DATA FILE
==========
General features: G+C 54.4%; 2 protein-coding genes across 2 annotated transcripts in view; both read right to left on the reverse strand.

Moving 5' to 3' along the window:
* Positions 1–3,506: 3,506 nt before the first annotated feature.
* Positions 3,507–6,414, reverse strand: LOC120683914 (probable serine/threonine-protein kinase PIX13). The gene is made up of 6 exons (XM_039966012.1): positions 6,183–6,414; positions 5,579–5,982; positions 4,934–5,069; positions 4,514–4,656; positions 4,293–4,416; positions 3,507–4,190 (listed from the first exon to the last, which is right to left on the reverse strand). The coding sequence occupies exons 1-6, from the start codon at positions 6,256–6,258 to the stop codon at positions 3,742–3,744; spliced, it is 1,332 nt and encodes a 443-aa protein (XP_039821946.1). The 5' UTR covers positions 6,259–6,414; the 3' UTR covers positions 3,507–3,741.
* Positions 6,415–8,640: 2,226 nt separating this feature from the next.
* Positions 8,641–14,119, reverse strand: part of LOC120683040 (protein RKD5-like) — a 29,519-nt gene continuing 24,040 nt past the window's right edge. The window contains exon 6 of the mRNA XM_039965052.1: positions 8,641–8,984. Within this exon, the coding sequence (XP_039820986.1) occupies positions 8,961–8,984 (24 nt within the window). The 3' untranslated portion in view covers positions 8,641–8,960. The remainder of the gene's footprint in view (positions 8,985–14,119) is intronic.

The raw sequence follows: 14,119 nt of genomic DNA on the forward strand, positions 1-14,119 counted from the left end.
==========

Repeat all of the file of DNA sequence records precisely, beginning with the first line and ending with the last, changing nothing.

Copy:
General features: G+C 54.4%; 2 protein-coding genes across 2 annotated transcripts in view; both read right to left on the reverse strand.

Moving 5' to 3' along the window:
* Positions 1–3,506: 3,506 nt before the first annotated feature.
* Positions 3,507–6,414, reverse strand: LOC120683914 (probable serine/threonine-protein kinase PIX13). The gene is made up of 6 exons (XM_039966012.1): positions 6,183–6,414; positions 5,579–5,982; positions 4,934–5,069; positions 4,514–4,656; positions 4,293–4,416; positions 3,507–4,190 (listed from the first exon to the last, which is right to left on the reverse strand). The coding sequence occupies exons 1-6, from the start codon at positions 6,256–6,258 to the stop codon at positions 3,742–3,744; spliced, it is 1,332 nt and encodes a 443-aa protein (XP_039821946.1). The 5' UTR covers positions 6,259–6,414; the 3' UTR covers positions 3,507–3,741.
* Positions 6,415–8,640: 2,226 nt separating this feature from the next.
* Positions 8,641–14,119, reverse strand: part of LOC120683040 (protein RKD5-like) — a 29,519-nt gene continuing 24,040 nt past the window's right edge. The window contains exon 6 of the mRNA XM_039965052.1: positions 8,641–8,984. Within this exon, the coding sequence (XP_039820986.1) occupies positions 8,961–8,984 (24 nt within the window). The 3' untranslated portion in view covers positions 8,641–8,960. The remainder of the gene's footprint in view (positions 8,985–14,119) is intronic.

The raw sequence follows: 14,119 nt of genomic DNA on the forward strand, positions 1-14,119 counted from the left end.